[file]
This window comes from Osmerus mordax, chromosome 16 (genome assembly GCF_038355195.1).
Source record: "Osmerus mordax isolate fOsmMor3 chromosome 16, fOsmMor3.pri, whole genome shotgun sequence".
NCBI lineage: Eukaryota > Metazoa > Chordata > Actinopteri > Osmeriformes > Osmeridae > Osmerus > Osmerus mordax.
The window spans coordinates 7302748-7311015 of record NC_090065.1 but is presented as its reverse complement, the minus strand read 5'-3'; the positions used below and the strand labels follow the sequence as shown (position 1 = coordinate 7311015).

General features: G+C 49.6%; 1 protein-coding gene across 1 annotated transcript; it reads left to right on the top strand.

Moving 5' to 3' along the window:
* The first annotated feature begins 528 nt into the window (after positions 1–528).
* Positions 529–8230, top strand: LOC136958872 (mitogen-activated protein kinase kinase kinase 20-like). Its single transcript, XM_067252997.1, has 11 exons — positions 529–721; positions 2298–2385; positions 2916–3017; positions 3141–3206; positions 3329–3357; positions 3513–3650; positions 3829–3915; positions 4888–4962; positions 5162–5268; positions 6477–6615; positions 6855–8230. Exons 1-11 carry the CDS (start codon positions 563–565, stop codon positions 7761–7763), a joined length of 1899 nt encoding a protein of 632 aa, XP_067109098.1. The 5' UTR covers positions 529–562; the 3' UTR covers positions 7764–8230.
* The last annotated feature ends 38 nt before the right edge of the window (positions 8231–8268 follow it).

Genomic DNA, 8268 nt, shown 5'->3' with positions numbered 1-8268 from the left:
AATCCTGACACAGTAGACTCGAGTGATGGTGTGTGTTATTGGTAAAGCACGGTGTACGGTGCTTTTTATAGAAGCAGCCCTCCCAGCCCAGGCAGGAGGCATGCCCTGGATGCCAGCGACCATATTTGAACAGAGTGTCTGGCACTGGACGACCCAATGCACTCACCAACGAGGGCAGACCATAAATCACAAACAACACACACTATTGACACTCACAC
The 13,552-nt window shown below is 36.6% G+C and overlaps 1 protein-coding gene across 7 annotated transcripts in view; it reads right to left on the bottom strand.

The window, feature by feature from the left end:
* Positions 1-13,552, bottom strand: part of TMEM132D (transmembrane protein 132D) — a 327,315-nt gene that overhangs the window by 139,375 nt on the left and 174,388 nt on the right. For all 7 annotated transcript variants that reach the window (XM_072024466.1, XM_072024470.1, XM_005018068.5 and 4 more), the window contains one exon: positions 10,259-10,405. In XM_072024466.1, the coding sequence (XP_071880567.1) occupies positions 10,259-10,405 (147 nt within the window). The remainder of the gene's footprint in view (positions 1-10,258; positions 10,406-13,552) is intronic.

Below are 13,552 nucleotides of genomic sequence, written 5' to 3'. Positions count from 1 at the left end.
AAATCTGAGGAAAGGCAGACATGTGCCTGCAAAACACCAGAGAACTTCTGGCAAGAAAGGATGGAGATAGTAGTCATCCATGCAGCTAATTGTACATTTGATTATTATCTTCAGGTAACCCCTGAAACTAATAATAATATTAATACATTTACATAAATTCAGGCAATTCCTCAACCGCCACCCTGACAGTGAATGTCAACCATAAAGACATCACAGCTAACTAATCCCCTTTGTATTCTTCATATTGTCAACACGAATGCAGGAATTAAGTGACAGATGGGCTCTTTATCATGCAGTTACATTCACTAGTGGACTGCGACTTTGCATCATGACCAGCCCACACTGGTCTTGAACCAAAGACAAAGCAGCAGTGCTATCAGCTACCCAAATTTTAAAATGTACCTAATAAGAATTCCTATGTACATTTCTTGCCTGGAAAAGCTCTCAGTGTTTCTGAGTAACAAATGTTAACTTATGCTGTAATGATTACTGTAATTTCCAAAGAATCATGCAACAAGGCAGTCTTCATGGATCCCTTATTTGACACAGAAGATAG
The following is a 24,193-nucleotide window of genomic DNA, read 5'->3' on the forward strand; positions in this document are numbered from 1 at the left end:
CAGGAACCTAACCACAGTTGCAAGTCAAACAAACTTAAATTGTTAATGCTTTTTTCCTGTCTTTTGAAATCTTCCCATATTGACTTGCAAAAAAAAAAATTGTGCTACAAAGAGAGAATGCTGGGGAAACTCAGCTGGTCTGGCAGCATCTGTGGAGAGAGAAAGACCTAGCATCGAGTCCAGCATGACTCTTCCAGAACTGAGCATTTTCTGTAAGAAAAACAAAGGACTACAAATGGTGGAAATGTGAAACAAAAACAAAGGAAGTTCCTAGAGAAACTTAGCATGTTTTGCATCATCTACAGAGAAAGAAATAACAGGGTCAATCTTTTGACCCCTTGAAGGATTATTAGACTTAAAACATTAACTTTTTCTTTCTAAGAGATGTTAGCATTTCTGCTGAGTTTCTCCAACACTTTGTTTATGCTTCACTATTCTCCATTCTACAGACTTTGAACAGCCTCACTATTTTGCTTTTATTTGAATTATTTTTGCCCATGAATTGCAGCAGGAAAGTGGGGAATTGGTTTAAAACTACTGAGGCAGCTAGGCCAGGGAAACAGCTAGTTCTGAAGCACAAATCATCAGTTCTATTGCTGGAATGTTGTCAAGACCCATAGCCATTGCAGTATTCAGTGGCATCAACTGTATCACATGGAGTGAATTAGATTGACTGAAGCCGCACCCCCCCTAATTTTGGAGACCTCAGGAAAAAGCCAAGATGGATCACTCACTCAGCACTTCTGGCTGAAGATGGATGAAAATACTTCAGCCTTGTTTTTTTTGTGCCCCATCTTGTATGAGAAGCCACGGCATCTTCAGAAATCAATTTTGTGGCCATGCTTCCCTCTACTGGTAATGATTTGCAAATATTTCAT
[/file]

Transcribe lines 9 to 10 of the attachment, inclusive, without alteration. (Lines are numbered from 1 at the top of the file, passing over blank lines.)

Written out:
* The last annotated feature ends 38 nt before the right edge of the window (positions 8231–8268 follow it).

Genomic DNA, 8268 nt, shown 5'->3' with positions numbered 1-8268 from the left: